Physics Photo of the Week

August 28, 2009

Capillary action
"Dichromate", the mascot cat that lives in the Warren Wilson Chemistry Department is admiring the tiles on the patio in front of the Hamil Science Center at Warren Wilson College. 

Notice that the edges of the tiles near the gaps are wet, whereas the main parts of the tiles are dry.  Having rained the night before the tiles hadn't yet completely dried. Why are the tiles consistently wetter along the edges while drier in the centers?

The tiles are laid on top of a solid  concrete surface.  Water is somewhat slow to drain out from underneath the tiles, thus the bases of the tiles are immersed in about a centimeter of water.  Capillary action on the surface of the concrete tiles acts as a wick to conduct the water at the base up the edges of the concrete.   The water then dissipates along the tops constantly replenishing the water on the surface that evaporates.  See the drawing below.


The roughness of the concrete forms the capillary channels for the "wicking" of the water.  The capillary effect is not caused by the gap between the slabs.  Eventually, the whole tile dries out in the absence of additional rain.  The water on the edges of the tiles has less sunlight to cause evaporation and the water at the bases of the tiles acts as a reservoir.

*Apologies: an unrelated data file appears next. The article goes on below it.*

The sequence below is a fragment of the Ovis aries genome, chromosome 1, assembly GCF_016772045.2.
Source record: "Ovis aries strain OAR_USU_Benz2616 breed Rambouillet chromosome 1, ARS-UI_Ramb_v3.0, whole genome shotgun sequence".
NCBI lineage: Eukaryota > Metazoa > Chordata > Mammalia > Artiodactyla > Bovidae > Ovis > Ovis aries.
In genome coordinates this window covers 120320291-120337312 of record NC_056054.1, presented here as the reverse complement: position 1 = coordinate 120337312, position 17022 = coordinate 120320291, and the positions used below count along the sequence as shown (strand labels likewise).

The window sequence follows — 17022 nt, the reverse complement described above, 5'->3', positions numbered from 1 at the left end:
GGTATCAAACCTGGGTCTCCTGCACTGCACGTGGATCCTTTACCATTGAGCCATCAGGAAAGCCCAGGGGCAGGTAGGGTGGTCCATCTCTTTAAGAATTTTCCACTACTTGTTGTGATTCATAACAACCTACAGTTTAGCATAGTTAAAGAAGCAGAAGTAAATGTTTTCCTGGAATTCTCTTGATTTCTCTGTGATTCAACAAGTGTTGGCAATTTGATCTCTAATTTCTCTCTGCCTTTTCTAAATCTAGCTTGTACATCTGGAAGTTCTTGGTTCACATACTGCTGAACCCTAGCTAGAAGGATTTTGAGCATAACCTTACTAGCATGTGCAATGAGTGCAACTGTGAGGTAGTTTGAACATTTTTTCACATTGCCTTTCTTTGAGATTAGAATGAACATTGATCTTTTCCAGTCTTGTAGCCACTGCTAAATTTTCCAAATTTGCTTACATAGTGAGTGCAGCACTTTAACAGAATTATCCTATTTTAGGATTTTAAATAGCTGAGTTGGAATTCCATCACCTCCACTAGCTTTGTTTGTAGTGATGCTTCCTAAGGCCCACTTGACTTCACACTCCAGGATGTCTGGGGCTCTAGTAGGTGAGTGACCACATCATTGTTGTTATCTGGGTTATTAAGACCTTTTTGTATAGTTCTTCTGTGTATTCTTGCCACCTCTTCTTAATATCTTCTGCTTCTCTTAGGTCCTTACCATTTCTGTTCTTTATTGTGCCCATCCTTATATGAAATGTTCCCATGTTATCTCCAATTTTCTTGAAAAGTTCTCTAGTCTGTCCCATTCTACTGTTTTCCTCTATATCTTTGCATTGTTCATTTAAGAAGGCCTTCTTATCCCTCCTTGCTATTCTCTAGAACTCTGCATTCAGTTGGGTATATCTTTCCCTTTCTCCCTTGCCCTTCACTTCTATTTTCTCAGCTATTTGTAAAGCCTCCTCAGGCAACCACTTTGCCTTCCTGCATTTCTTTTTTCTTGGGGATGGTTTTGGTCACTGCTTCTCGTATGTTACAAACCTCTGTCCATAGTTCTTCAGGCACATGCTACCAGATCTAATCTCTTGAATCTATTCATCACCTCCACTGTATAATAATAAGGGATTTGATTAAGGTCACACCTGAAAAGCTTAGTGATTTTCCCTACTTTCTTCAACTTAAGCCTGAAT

Capillary action - the adhesion and flowing of water through small orifices - is very important in nature.  Water adhering on the rough surfaces of rocks contributes to the erosion, support and nourishment for plant life, and the eventual production of soil.  Many times we have seen trees growing out of cracks in the rocks, which not only provide a pathway for roots, but also a reservoir for water and nutrients that trees require.  Capillary action is partly enables trees to draw water from the ground to the treetops, but that full explanation is another story... 

Many chemistry students have watched capillary action in thin layer chromatography where a solvent migrates along a paper or silica gel surface and separates components of a mixture deposited on the surface of the gel.



Physics Photo of the Week is published weekly during the academic year on Fridays by the Warren Wilson College Physics Department.  These photos feature interesting phenomena in the world around us.  Students, faculty, and others are invited to submit digital (or film) photographs for publication and explanation.  Atmospheric phenomena are especially welcome.  Please send any photos to dcollins@warren-wilson.edu. 

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